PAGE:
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The right tools for the right job in primary care
With the introduction of the under-sixes scheme and ever-increasing pressure on GPs, it is truly baffling that primary care physicians achieve so much in the face of limited funding. It’s also amazing that what they do manage to achieve, they do without the necessary tools to do their jobs.
In recent months, I have had need of the services of an electrician, a motor mechanic and a mobile phone repair shop. While these services are diverse, each of the people I dealt with had one thing in common — they all had the right diagnostic tools.
Many GPs are thankfully now aware of the dangers of over-prescribing antibiotics but convincing patients (and sometimes their parents) that an antibiotic is not necessary is another extra drain on precious clinic time.
A conference in the RCPI earlier this month heard how Ireland is the ninth-highest prescriber of antibiotics out of 20 European states and Irish nursing home residents are more than twice as likely to be on antibiotics than anywhere else in Europe. Overall, 80 per cent of antibiotics in Ireland are prescribed at community level.
International data shows that 90 per cent of doctors feel under pressure to prescribe antibiotics, while in hospitals, 50 per cent are prescribed for no documented reason.
If this trend continues, on a worldwide scale we are likely to see many of the hard-earned advances in medicine simply cancelled out by rampant antimicrobial resistance.
At the conference, it was pointed out that GPs — and pharmacies — should be resourced with tools that allow them to instantly identify bacterial infection.
Just as a super-tanker can take 30 minutes to change direction once the captain gives the order, the HSE and Department of Health need to act now to give us a chance to ‘catch-up’ with antimicrobial resistance. If GPs are not routinely provided with the tools to do this, we are all facing into some seriously choppy waters.
Just as it is amazing what the average Irish GP quietly achieves every day with limited resources and ever-increasing pressure and disillusionment, it is equally remarkable that they make these achievements without access to the necessary diagnostic tools. But that doesn’t mean this state of affairs should be allowed to continue.
Government has committed to publishing a National Action Plan on antimicrobial resistance next month. Its contents should be of great interest.
Ask a silly question…
On the topic of making the optimum use of your time in the clinic, a reader kindly sent me a list of the most inappropriate and/or ridiculous questions asked of GPs in the UK. The list, which was published in a supplement of The Independent, contains a few beauties.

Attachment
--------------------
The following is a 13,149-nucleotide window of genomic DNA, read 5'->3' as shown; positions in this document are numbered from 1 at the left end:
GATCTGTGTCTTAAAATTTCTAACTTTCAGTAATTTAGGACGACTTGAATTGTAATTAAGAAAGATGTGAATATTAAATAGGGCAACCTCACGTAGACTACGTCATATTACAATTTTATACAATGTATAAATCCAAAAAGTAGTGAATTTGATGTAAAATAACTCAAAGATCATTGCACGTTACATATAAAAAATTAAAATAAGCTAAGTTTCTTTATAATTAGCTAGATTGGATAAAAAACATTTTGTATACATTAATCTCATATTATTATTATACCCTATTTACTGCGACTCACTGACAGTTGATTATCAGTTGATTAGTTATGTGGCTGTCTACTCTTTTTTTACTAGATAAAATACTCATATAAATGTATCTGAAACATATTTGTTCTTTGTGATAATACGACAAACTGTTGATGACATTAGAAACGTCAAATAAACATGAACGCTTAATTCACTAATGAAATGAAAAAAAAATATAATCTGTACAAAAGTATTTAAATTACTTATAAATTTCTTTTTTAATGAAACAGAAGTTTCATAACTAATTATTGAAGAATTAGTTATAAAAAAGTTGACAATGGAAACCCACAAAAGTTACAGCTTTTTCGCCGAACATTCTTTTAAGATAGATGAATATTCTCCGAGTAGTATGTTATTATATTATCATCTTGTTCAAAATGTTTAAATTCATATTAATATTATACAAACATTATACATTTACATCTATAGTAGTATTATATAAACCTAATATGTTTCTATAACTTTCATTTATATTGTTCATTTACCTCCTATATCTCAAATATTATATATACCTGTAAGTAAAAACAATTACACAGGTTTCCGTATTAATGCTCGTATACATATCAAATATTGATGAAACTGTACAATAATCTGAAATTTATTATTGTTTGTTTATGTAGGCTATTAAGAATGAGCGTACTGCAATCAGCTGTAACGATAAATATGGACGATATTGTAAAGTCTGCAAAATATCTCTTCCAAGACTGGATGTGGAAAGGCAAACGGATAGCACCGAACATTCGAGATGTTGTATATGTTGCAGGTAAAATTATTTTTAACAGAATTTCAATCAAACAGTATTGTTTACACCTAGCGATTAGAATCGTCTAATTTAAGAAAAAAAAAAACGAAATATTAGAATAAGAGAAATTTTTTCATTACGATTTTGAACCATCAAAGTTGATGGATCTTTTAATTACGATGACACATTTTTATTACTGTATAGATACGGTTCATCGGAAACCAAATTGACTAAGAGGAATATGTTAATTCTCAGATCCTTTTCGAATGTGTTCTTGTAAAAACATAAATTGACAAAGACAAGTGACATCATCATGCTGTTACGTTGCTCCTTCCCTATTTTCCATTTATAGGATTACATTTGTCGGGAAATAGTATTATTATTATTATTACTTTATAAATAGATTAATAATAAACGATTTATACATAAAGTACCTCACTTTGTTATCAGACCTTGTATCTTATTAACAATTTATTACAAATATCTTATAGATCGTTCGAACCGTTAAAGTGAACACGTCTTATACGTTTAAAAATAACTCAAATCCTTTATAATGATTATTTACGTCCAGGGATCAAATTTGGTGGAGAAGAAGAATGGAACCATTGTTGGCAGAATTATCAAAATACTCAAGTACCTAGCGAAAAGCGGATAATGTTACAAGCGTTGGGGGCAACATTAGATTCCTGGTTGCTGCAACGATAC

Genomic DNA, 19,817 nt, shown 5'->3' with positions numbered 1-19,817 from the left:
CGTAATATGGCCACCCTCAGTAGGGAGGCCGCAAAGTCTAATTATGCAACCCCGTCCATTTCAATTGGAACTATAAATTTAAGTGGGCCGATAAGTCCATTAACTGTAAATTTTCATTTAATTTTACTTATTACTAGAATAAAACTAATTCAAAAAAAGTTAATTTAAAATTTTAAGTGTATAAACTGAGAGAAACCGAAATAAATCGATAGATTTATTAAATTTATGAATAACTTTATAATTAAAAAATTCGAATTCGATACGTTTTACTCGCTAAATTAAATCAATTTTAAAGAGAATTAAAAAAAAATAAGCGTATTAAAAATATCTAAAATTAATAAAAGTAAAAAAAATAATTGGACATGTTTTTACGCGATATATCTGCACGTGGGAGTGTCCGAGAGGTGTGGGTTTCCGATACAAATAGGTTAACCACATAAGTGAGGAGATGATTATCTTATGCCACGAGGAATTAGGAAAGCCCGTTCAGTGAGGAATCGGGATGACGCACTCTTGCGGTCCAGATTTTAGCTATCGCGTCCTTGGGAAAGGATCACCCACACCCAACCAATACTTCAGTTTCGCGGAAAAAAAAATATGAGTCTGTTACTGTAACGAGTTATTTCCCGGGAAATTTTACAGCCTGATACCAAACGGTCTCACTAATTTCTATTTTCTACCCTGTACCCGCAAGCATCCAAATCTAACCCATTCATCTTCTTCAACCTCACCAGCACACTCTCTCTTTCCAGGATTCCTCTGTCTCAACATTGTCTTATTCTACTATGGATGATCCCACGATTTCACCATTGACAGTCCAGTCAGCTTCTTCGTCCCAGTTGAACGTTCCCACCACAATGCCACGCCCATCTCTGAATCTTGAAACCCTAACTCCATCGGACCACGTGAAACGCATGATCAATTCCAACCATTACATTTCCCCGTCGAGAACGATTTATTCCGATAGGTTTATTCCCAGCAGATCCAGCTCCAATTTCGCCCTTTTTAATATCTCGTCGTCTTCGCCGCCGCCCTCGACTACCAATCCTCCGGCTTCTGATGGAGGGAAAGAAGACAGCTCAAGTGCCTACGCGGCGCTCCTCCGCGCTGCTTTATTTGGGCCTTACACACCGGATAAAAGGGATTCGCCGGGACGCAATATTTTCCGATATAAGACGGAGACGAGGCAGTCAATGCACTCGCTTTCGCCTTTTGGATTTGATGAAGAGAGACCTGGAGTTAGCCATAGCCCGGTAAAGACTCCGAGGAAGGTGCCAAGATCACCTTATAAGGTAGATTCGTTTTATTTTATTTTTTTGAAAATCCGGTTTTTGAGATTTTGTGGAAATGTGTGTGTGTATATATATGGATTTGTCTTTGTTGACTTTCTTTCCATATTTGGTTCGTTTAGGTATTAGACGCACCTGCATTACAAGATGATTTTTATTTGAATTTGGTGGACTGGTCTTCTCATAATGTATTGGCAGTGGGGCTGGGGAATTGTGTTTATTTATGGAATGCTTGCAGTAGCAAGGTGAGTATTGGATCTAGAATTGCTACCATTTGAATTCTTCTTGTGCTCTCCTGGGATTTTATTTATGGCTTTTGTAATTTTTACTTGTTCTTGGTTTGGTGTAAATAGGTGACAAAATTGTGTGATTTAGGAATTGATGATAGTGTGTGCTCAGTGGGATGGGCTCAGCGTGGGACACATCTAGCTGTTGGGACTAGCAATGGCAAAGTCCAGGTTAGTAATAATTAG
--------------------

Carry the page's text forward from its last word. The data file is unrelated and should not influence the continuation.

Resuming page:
How would you deal with these enquiries? Would you be more Gandhi or Doc Martin?
Of course, I would be delighted to hear any similar earth-shattering questions that have been put to you in your surgery or clinic, which of course will be anonymised.
“Is my nipple too hairy?”
“Is there a pill I can take so I can have a baby boy?”
“I have ugly feet.”
“Do you have something to make my nails stronger and hair shinier before my holiday tomorrow?”
“Doctor, please tell my son to study harder so he can get into Eton.” (The child was six years old.)
“My skin is too soft.”
“I get sore feet when I dance in high heels.”
“I’m addicted to crisps.”
“I have blisters on my hands since I started in the rowing club.”
“My lodger is annoying me… he’s spending too much time in his room.”
“Can I have a sick note for six months because I am nearly at retirement age?”
“Please can you fill out my driving licence application? I’m not sure how to.”
“Doctor, please can you write to my daughter’s school to say I’m finding the school run tiring and can they arrange transport to and from my house?”
“I’ve just been on holiday with my mistress… work want to know where I’ve been. I’d like a sick note to cover me.”
“I burnt the top of my mouth on pizza five days ago… ”
“I am allergic to cats. I am getting a cat. Can I get a vaccination?”
“I’m allergic to avocados; if I eat eight, I’m sick.”
“I’m really worried my daughter has a splinter… can you get it out? We haven’t tried by the way, because we were so worried.”
“I don’t know why I’m here doctor, my wife made the appointment.” “Well, shall we bring your wife in or telephone her, perhaps?” “We can’t. She’s in Portugal.”